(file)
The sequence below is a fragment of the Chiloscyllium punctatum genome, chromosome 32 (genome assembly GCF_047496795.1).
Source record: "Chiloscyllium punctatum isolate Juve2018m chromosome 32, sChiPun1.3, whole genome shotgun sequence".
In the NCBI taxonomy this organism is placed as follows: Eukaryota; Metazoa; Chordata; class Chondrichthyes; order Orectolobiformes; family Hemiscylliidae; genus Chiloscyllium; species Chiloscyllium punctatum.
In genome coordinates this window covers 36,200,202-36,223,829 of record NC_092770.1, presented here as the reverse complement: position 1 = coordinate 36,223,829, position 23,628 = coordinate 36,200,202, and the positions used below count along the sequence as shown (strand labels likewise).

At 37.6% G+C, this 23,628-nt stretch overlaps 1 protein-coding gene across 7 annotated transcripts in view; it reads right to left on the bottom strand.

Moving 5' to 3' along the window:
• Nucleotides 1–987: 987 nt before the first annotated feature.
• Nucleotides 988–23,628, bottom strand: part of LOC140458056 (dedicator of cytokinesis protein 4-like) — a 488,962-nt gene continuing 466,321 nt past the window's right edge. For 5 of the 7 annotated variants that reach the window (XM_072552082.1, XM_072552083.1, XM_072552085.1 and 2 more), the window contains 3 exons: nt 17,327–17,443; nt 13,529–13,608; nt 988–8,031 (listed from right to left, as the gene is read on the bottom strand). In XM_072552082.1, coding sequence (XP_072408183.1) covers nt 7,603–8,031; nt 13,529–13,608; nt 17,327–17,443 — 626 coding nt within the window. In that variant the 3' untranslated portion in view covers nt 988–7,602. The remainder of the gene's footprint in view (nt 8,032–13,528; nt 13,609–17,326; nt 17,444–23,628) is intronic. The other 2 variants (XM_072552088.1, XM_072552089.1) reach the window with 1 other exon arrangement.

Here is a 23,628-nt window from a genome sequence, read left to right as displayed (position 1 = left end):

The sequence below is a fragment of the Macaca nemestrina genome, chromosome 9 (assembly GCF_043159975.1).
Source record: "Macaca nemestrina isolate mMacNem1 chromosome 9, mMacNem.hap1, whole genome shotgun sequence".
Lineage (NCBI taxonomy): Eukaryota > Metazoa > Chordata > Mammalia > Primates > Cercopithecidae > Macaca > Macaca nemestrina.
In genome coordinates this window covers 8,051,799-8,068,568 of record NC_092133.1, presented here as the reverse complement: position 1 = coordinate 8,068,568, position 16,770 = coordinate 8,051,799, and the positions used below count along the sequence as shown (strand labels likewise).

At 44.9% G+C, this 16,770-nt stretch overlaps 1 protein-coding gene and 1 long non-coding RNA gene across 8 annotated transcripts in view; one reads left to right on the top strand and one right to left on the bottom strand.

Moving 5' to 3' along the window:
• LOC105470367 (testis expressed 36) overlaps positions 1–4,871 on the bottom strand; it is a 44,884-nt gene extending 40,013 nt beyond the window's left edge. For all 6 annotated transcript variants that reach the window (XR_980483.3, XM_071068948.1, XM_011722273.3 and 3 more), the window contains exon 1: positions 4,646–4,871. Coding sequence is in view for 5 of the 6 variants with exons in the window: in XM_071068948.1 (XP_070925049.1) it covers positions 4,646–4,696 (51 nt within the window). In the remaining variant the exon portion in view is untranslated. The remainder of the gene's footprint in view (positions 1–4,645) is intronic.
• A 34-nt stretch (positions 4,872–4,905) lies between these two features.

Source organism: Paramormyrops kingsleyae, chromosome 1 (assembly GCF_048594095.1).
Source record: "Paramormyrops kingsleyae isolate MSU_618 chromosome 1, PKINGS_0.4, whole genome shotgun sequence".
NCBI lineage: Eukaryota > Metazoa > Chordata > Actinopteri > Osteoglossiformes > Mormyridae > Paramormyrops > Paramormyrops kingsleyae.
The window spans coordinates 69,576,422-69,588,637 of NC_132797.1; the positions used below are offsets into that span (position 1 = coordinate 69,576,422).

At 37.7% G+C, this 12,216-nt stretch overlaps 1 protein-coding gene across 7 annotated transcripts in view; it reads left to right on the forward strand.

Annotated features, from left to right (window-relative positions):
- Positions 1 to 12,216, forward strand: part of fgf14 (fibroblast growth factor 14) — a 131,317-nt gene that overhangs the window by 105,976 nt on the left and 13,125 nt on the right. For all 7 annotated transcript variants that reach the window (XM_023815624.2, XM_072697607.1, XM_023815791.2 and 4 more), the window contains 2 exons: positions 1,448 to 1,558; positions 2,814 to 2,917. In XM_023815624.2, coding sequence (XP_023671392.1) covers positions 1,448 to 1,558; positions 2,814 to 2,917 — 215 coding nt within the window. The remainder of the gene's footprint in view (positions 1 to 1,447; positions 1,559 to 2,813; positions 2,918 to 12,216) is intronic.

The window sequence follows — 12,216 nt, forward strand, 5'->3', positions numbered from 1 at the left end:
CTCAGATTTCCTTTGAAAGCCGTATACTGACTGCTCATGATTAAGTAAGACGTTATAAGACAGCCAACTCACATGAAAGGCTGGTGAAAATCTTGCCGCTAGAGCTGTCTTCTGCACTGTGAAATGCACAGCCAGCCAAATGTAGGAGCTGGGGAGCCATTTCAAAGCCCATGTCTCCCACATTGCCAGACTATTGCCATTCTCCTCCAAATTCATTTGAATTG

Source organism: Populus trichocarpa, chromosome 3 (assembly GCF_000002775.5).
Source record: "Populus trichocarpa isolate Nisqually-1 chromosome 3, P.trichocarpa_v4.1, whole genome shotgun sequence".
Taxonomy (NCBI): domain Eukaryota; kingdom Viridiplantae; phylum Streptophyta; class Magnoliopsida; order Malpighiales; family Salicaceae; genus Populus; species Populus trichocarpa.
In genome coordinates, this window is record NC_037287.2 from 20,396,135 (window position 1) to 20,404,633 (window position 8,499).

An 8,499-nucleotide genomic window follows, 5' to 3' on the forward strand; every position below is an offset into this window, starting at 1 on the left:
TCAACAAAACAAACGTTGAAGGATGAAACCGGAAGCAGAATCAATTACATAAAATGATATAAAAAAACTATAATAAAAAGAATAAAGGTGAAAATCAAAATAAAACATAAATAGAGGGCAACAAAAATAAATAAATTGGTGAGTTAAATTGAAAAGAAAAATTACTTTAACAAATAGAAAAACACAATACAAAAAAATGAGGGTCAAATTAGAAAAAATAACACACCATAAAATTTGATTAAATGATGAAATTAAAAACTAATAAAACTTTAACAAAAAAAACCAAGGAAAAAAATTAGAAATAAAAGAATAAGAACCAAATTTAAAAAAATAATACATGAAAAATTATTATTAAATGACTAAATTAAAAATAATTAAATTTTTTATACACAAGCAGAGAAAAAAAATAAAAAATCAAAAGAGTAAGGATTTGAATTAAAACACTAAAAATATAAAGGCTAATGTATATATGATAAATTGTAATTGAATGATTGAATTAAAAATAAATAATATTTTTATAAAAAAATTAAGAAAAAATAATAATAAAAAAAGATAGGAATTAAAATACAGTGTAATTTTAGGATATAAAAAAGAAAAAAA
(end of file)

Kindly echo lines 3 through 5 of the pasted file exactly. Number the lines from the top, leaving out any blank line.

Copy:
In the NCBI taxonomy this organism is placed as follows: Eukaryota; Metazoa; Chordata; class Chondrichthyes; order Orectolobiformes; family Hemiscylliidae; genus Chiloscyllium; species Chiloscyllium punctatum.
In genome coordinates this window covers 36,200,202-36,223,829 of record NC_092770.1, presented here as the reverse complement: position 1 = coordinate 36,223,829, position 23,628 = coordinate 36,200,202, and the positions used below count along the sequence as shown (strand labels likewise).

At 37.6% G+C, this 23,628-nt stretch overlaps 1 protein-coding gene across 7 annotated transcripts in view; it reads right to left on the bottom strand.